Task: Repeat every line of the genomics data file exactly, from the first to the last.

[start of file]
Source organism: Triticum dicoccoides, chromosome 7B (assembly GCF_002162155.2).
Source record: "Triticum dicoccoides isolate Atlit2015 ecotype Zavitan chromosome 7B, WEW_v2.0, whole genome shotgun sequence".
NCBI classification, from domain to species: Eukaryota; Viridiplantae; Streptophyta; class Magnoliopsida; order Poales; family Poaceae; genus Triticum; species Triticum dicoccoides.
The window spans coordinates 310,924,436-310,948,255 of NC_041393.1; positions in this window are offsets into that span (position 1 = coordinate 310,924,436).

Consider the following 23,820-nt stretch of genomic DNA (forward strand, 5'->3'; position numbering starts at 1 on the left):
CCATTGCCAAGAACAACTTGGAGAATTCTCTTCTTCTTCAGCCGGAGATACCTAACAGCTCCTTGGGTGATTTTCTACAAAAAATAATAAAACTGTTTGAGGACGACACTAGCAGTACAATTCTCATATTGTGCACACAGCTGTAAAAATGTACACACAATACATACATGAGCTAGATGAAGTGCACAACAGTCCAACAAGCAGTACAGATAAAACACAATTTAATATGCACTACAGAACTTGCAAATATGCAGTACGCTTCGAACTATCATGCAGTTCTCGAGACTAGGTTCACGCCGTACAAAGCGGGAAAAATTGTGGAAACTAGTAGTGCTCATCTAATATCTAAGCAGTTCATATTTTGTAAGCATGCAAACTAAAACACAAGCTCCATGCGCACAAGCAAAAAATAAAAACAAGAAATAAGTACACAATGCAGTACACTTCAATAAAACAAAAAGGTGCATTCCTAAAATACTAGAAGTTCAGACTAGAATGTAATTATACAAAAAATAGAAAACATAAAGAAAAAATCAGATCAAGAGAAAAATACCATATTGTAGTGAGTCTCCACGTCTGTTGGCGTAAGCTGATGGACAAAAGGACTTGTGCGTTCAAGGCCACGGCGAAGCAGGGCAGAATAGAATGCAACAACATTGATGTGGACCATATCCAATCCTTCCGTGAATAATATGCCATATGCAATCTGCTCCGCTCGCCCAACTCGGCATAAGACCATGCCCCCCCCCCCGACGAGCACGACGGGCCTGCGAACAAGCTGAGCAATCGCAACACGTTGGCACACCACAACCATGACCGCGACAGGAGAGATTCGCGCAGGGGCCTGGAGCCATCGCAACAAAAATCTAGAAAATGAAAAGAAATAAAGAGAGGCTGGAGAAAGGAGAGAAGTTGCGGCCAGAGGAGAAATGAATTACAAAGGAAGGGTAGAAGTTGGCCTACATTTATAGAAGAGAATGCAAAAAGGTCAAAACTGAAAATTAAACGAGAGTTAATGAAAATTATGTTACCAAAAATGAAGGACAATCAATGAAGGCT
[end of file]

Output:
Source organism: Triticum dicoccoides, chromosome 7B (assembly GCF_002162155.2).
Source record: "Triticum dicoccoides isolate Atlit2015 ecotype Zavitan chromosome 7B, WEW_v2.0, whole genome shotgun sequence".
NCBI classification, from domain to species: Eukaryota; Viridiplantae; Streptophyta; class Magnoliopsida; order Poales; family Poaceae; genus Triticum; species Triticum dicoccoides.
The window spans coordinates 310,924,436-310,948,255 of NC_041393.1; positions in this window are offsets into that span (position 1 = coordinate 310,924,436).

Consider the following 23,820-nt stretch of genomic DNA (forward strand, 5'->3'; position numbering starts at 1 on the left):
CCATTGCCAAGAACAACTTGGAGAATTCTCTTCTTCTTCAGCCGGAGATACCTAACAGCTCCTTGGGTGATTTTCTACAAAAAATAATAAAACTGTTTGAGGACGACACTAGCAGTACAATTCTCATATTGTGCACACAGCTGTAAAAATGTACACACAATACATACATGAGCTAGATGAAGTGCACAACAGTCCAACAAGCAGTACAGATAAAACACAATTTAATATGCACTACAGAACTTGCAAATATGCAGTACGCTTCGAACTATCATGCAGTTCTCGAGACTAGGTTCACGCCGTACAAAGCGGGAAAAATTGTGGAAACTAGTAGTGCTCATCTAATATCTAAGCAGTTCATATTTTGTAAGCATGCAAACTAAAACACAAGCTCCATGCGCACAAGCAAAAAATAAAAACAAGAAATAAGTACACAATGCAGTACACTTCAATAAAACAAAAAGGTGCATTCCTAAAATACTAGAAGTTCAGACTAGAATGTAATTATACAAAAAATAGAAAACATAAAGAAAAAATCAGATCAAGAGAAAAATACCATATTGTAGTGAGTCTCCACGTCTGTTGGCGTAAGCTGATGGACAAAAGGACTTGTGCGTTCAAGGCCACGGCGAAGCAGGGCAGAATAGAATGCAACAACATTGATGTGGACCATATCCAATCCTTCCGTGAATAATATGCCATATGCAATCTGCTCCGCTCGCCCAACTCGGCATAAGACCATGCCCCCCCCCCCGACGAGCACGACGGGCCTGCGAACAAGCTGAGCAATCGCAACACGTTGGCACACCACAACCATGACCGCGACAGGAGAGATTCGCGCAGGGGCCTGGAGCCATCGCAACAAAAATCTAGAAAATGAAAAGAAATAAAGAGAGGCTGGAGAAAGGAGAGAAGTTGCGGCCAGAGGAGAAATGAATTACAAAGGAAGGGTAGAAGTTGGCCTACATTTATAGAAGAGAATGCAAAAAGGTCAAAACTGAAAATTAAACGAGAGTTAATGAAAATTATGTTACCAAAAATGAAGGACAATCAATGAAGGCT